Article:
The Right (Wing) Stuff: Northern Idaho Property Rights Council Takes Libertarian Stance 

Bonner County advisory board comes with partisan viewpoint

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Referring to the 13 other advisory groups currently working with the county, Rasor wondered aloud why there were so many questions about the PRC and none regarding groups like the airport or animal advisory boards.

"No one seemed to question the staff time that was used to support them," he said at the county employee meeting. "I have no problem with the questions, but I'll be frank with you, they seem a little disingenuous."

For Bauer, who has taken the lead in the Prosecutor's Office for setting up the PRC, the "vitriolic" response has been based on a lack of understanding.

"Some environmental groups, they believe that respecting property rights is going to automatically lead to environmental degradation," he said. "I think that's an assumption that's not borne out at all by the State Policy Network research. ... The Property Rights Council needs to be given a chance before it's rejected out of hand."

Wayne Hoffman, founder and intellectual engine behind the Idaho Freedom Foundation, gave a presentation to the group via video and said he's had an ongoing conversation with Rasor and Bauer on how best to establish the council and set its prerogatives.

"We provide information to a lot of different groups across the state--try to get them to embrace free-market ideas and educate people about the proper role of government and what can happen when the private sector is really allowed to develop and engage without the intervention of the government," he said. "I applaud them for working with government officials to seek free-market solutions wherever possible, to look at private-property rights and give them the attention they deserve. It sounds like they're off to a good start."

Where some Bonner County employees seem to be leery relates to just how the PRC defines "property rights."

Christine Quayle, a jury commissioner who heads the Association of Bonner County Employees, raised one point of concern by noting that part of the PRC's purview is to look at county insurance and risk management--areas that go well beyond land use.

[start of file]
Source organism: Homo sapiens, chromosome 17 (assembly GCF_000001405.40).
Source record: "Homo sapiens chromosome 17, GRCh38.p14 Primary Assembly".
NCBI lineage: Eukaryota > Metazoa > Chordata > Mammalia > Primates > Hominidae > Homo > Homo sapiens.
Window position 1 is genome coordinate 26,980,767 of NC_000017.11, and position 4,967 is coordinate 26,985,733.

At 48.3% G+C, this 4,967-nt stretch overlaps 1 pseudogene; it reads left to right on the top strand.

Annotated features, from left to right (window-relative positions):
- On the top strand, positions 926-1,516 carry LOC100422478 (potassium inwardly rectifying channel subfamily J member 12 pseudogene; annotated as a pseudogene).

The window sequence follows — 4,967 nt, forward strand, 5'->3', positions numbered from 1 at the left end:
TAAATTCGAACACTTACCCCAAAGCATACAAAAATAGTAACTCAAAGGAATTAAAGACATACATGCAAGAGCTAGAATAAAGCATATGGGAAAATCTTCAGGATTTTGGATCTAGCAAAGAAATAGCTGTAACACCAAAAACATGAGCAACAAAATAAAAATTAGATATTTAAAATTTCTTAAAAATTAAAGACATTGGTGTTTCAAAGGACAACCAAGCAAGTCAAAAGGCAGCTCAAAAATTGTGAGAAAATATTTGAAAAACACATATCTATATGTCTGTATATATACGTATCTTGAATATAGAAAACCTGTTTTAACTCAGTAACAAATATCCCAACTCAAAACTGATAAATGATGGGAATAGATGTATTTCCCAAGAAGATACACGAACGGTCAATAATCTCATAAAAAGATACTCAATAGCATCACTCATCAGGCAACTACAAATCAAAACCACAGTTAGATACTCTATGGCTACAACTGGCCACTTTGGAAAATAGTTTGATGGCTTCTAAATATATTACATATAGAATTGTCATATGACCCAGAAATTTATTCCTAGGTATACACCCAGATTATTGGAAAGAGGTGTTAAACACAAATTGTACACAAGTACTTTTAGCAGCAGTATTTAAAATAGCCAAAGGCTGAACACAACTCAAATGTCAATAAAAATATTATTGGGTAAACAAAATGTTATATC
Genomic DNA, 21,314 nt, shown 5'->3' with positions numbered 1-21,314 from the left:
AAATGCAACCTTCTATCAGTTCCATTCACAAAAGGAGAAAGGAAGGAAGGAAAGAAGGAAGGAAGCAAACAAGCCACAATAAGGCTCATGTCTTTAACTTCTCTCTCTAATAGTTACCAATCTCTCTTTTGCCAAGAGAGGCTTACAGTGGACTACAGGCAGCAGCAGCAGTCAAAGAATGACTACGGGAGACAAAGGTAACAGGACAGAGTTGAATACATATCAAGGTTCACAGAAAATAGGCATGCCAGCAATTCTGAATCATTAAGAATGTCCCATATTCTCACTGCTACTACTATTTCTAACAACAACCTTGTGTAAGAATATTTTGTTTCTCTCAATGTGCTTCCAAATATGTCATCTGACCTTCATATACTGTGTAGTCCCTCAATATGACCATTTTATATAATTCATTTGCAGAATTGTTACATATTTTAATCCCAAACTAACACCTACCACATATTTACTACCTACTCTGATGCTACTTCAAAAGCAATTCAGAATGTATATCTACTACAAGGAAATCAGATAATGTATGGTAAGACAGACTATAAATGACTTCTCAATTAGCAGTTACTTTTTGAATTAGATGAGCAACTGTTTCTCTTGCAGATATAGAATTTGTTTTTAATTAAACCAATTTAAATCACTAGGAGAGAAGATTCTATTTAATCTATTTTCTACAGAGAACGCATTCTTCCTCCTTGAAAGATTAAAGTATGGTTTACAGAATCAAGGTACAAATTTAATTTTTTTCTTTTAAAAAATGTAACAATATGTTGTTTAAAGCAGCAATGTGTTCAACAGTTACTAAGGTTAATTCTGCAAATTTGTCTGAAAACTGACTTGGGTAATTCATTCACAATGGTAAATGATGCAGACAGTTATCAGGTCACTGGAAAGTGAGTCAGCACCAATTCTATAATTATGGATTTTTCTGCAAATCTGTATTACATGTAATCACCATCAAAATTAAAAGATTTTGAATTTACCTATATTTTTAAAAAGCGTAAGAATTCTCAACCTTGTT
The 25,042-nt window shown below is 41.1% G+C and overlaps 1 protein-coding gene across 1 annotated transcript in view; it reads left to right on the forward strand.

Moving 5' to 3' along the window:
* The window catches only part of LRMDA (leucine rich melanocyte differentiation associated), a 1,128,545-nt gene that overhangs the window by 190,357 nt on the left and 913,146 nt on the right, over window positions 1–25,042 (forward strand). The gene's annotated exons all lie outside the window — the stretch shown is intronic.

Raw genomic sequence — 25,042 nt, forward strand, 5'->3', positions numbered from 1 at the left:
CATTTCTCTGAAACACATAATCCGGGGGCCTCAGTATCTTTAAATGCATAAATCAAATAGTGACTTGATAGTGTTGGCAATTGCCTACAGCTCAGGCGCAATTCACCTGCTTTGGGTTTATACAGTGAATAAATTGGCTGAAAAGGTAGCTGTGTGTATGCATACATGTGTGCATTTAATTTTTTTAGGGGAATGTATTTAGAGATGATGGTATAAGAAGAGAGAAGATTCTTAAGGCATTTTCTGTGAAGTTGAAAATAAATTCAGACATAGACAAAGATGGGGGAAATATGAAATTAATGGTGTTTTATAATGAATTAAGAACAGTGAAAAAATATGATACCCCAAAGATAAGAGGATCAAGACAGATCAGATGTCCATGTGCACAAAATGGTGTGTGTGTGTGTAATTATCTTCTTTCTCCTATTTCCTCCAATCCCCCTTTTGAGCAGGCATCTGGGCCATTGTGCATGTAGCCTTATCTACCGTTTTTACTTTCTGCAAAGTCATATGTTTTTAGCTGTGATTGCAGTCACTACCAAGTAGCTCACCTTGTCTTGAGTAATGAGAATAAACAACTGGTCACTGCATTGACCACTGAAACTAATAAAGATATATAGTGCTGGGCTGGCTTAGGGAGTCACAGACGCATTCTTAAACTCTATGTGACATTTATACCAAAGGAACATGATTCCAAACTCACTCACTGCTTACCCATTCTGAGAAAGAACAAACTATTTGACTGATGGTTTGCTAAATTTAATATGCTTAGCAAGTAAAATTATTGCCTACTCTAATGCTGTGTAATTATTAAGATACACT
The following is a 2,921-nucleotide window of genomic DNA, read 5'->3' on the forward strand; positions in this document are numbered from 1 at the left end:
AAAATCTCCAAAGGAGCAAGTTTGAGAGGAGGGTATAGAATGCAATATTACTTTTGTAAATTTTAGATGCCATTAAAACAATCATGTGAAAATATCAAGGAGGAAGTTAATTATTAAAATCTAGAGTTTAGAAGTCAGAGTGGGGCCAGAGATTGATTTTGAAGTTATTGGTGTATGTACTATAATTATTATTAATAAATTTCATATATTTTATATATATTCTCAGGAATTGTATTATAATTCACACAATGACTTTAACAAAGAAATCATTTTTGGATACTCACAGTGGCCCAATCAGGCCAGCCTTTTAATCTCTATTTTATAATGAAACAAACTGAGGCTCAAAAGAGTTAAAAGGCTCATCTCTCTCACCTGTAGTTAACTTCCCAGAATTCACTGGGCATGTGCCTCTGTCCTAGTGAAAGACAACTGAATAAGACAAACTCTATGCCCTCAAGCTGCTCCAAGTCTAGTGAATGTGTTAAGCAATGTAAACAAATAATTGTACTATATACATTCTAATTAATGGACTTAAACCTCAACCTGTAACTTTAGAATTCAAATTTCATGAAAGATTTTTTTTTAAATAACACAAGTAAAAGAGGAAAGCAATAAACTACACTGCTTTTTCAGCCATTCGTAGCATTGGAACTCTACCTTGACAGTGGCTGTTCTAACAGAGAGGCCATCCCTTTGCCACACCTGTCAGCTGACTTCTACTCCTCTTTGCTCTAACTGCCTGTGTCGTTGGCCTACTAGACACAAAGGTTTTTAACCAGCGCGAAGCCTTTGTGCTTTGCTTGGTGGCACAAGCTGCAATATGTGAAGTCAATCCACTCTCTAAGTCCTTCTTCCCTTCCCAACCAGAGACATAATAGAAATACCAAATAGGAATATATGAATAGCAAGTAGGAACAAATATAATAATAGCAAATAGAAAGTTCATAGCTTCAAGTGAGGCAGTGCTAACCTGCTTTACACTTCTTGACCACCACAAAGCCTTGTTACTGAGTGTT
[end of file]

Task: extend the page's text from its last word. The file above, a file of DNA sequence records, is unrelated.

"If this is a property-rights council, why is it investigating employee insurance?" she asked.

Rasor's response: "Property taxes pay for those benefits."

Pressing on, Quayle asked whether that meant that "pretty much everything is up for investigation," and Rasor confirmed: "It is, as it is for all citizens. ... If it has any impact on your property it can be investigated by a property rights council. Any impact, even economic."

Bauer confirmed that understanding of the council's scope in a subsequent interview.

"It's not limited to real property," he said. "Anything with county activities that might affect property rights is fair game for us to mission."

Admitting he hadn't heard "a whole heckuva lot" about the Bonner County PRC, Tony Poinelli, Idaho Association of Counties deputy director, said a scope that broad is "actually getting beyond what I think of as property rights. ... Whenever I think of property rights, I think of planning and zoning."

According to Bauer, the PRC fills a need that county planning and zoning doesn't--and can't--meet.

"The Planning and Zoning Commission looks at property rights among about nine or 10 other goals that it's pursuing. It's very normal for planning and zoning to subordinate property rights in favor of other goals," he said. "The purpose of the council is to take a real solid, deep look at those issues. ... The idea here is, 'Let's just get the information from reliable, academic-level sources and get it in front of the commissioners.' It's not to dictate a decision."

Still, the injection of political philosophy into a county advisory group doesn't sit well with Harris--nor does the idea of creating another deliberative body square with its stated purpose of limiting bureaucracy and stripping away government regulation.

"Procedurally, it's just bad government," he said. "Some of the stuff doesn't make any sense; it seems like a layer of bureaucracy. ... It's also just very exclusionary. It's a one-sided ideological program that just seems out of place in county government."

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